The glycemic index (GI) is a useful tool for diabetics since it quantifies how much a diet increases blood sugar levels.
Blood sugar levels are raised more by foods with a high GI than by those with a medium or low GI.
result, increasing your intake of low- and medium-calorie foods may help you control your blood sugar.
Where does brown rice fall?
Brown rice that has been boiled received a 68, making it a medium GI meal.
To put this into perspective, the following are some examples of additional meals based on their GI score (27):
- High GI foods (score of 70 or more): white bread, corn flakes, instant oatmeal, white rice, rice crackers, white potatoes, watermelon
- Medium GI foods (score of 56–69): couscous, muesli, pineapple, sweet potatoes, popcorn
- Low GI foods (score of 55 or less): oatmeal (rolled or steel-cut), barley, lentils, beans, non-starchy vegetables, carrots, apples, dates
White rice, in contrast, has a GI of 73, making it a high GI food. It has less fiber than brown rice, which causes it to breakdown more quickly and cause a bigger blood sugar increase.
Generally speaking, it is advised for diabetics to consume less high GI foods.
It’s critical to eat brown rice with low GI meals, protein sources, and healthy fats to assist lower the overall GI of your meal.
Portion sizes and diet quality
To maintain your blood sugar levels, it’s crucial to limit your overall carb intake. You should therefore be aware of how much brown rice you consume at each meal.
There is no set amount of carbs that you should consume; instead, you should base your intake on your blood sugar objectives and how your body reacts to carbs.
For instance, if your target is 30 grams of carbohydrates per meal, you should limit your intake of brown rice to 1/2 cup (100 grams), which has 26 carbohydrates.
The remainder of your meal might then consist of low-carb options like roasted veggies and chicken breast.
It’s crucial to keep in mind that whole grains are just one component of a balanced diet in addition to paying attention to portion sizes.
At every meal, make an effort to include lean proteins, healthy fats, fruits, and low-carb veggies.
In addition to offering more vitamins and minerals, eating a varied, balanced diet that is high in whole foods and low in processed, refined items also helps to keep blood sugar levels constant.
According to a study of 229 persons with type 2 diabetes, those who had higher-quality diets had considerably better blood sugar management than those who had poorer-quality diets.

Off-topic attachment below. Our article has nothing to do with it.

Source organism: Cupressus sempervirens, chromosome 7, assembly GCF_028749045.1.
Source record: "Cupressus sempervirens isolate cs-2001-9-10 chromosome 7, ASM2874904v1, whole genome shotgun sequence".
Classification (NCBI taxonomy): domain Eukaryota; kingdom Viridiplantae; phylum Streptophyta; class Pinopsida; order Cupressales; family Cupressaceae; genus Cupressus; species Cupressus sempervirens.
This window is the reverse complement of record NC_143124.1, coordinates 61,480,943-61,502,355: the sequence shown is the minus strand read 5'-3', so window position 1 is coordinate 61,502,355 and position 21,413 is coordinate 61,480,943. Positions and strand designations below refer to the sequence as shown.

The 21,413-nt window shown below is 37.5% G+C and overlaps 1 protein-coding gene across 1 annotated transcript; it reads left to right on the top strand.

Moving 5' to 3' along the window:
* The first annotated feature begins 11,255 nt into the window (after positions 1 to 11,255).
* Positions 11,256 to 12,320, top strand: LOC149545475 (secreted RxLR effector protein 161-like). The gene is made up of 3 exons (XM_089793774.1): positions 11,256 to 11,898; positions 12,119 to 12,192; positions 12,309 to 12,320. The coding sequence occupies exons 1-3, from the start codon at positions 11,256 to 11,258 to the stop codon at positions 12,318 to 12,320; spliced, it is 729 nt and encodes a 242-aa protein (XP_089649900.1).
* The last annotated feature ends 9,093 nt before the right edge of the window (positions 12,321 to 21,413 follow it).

If you want to know what a balanced diet looks like for you, you might want to speak with a medical expert.
How to cook brown rice
An affordable and simple to prepare pantry staple is brown rice.
Place 1 cup (180 grams) of dry rice in a pot, cover with 2 cups (475 ml) of water, and rinse the rice under cold running water. Salt and a little olive oil are optional additions.
Bring it to a boil, then turn the heat down to low and cover. After the majority of the water has been absorbed, simmer for 45 to 55 minutes.
Remove from heat, cover, and allow it cool for ten minutes.For optimum texture, fluff the rice with a fork just before serving.
When used in grain bowls, curries, salads, stir-fries, soups, and veggie burgers, brown rice is a versatile component.
It can also be used to make a low-sugar rice pudding or a hearty breakfast of eggs and vegetables.
Here are some dishes using this whole grain that are suitable for diabetics:
- brown rice and pinto bean bowl with chicken and pico de gallo
- Asian tofu stir-fry
- turkey-kale rice bake
- spring roll salad
- Mediterranean unstuffed peppers
- salmon with brown rice and vegetables
- huevos rancheros with pinto beans, brown rice, and chicken sausage
- brown rice pudding
The bottom line
If you have diabetes, eating brown rice in moderation is totally safe.
Although it contains a lot of carbohydrates, its fiber, antioxidants, vitamins, and minerals may help you manage diabetes by improving blood sugar control.
To assist control your blood sugar levels, you should still limit your portion sizes and eat brown rice with other nutritious foods like lean meats or healthy fats.
Brown rice, which has a chewy texture and nutty flavor, can be a healthy complement to a balanced diet.